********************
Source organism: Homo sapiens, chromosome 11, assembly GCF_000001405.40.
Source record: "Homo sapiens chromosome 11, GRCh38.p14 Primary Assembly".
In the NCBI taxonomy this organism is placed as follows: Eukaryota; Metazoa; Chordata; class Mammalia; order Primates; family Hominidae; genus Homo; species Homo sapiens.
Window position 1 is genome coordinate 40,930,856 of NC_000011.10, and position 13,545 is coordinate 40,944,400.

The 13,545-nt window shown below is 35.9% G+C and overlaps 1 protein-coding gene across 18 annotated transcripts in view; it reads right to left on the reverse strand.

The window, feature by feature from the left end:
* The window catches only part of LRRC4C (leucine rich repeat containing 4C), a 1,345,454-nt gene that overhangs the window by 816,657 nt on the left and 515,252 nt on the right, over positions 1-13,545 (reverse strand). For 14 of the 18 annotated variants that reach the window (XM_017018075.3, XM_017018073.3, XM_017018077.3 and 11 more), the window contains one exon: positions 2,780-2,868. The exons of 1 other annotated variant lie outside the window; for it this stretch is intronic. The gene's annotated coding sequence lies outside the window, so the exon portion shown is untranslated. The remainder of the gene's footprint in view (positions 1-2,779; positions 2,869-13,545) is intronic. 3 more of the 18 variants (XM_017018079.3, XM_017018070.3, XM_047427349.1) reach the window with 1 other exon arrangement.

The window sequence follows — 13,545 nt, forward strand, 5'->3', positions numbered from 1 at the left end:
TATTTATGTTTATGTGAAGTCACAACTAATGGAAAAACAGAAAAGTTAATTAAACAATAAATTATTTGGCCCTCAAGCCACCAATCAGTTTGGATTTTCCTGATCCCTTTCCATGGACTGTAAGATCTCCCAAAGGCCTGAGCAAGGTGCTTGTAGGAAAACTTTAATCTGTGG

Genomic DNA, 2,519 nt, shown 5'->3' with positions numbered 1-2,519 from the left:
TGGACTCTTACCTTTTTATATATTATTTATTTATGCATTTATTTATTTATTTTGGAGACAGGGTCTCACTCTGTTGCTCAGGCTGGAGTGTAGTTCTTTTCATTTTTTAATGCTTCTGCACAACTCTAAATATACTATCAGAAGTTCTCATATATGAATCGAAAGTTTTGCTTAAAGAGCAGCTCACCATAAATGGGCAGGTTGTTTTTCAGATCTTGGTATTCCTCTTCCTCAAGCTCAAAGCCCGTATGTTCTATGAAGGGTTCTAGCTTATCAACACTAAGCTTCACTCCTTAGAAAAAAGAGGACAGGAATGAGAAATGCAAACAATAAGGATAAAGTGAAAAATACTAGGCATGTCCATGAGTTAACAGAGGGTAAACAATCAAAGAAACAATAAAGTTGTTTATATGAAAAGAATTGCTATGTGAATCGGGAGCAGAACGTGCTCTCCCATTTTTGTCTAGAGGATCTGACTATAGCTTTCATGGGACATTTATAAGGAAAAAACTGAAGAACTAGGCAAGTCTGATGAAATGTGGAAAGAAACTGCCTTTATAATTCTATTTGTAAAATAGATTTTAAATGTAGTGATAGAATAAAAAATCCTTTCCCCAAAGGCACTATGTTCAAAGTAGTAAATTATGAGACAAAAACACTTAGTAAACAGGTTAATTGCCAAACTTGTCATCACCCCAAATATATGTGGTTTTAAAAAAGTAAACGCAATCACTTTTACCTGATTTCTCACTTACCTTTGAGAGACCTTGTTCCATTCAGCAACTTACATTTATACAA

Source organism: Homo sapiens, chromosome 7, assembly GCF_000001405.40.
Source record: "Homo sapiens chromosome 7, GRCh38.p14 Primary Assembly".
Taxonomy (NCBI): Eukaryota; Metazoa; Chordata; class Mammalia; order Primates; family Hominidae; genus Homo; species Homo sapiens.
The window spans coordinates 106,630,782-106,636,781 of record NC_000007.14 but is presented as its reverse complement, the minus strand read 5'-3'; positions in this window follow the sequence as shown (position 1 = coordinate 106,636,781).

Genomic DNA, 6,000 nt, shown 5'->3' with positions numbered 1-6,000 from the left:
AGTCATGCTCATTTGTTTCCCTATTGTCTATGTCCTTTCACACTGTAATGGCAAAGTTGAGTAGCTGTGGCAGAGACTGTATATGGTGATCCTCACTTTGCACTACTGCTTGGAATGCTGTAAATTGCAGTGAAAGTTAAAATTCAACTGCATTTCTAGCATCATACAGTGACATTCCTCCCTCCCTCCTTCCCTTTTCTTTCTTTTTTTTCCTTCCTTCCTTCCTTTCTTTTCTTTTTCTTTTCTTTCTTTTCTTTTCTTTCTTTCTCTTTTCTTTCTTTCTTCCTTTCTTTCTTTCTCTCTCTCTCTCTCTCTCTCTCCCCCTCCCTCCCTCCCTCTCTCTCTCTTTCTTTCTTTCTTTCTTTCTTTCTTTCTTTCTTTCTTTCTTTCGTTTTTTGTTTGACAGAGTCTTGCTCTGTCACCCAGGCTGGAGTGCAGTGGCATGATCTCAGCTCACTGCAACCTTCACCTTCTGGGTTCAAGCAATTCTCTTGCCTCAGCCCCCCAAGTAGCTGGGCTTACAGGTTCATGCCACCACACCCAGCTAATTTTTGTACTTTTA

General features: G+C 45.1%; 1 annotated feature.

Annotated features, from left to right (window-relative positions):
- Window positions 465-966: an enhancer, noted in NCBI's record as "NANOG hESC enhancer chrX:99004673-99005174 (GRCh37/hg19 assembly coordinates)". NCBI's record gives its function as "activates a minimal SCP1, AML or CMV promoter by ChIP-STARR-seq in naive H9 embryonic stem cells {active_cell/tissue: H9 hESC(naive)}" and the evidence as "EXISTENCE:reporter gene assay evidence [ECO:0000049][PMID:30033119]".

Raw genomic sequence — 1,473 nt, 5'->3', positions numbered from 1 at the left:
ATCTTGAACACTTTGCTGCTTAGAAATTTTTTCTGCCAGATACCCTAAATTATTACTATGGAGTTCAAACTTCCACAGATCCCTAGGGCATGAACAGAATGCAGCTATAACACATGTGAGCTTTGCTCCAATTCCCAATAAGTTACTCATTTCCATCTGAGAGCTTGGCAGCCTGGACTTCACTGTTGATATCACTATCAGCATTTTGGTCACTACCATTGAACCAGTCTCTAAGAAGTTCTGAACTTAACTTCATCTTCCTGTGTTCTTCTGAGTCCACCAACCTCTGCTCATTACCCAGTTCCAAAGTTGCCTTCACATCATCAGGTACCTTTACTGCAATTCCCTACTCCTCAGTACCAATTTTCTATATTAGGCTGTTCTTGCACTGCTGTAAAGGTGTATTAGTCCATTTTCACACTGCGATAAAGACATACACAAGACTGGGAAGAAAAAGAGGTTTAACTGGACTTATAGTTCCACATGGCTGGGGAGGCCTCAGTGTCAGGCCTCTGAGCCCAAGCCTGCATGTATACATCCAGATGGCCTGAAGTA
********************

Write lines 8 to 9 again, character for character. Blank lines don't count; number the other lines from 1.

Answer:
The window sequence follows — 13,545 nt, forward strand, 5'->3', positions numbered from 1 at the left end:
TATTTATGTTTATGTGAAGTCACAACTAATGGAAAAACAGAAAAGTTAATTAAACAATAAATTATTTGGCCCTCAAGCCACCAATCAGTTTGGATTTTCCTGATCCCTTTCCATGGACTGTAAGATCTCCCAAAGGCCTGAGCAAGGTGCTTGTAGGAAAACTTTAATCTGTGG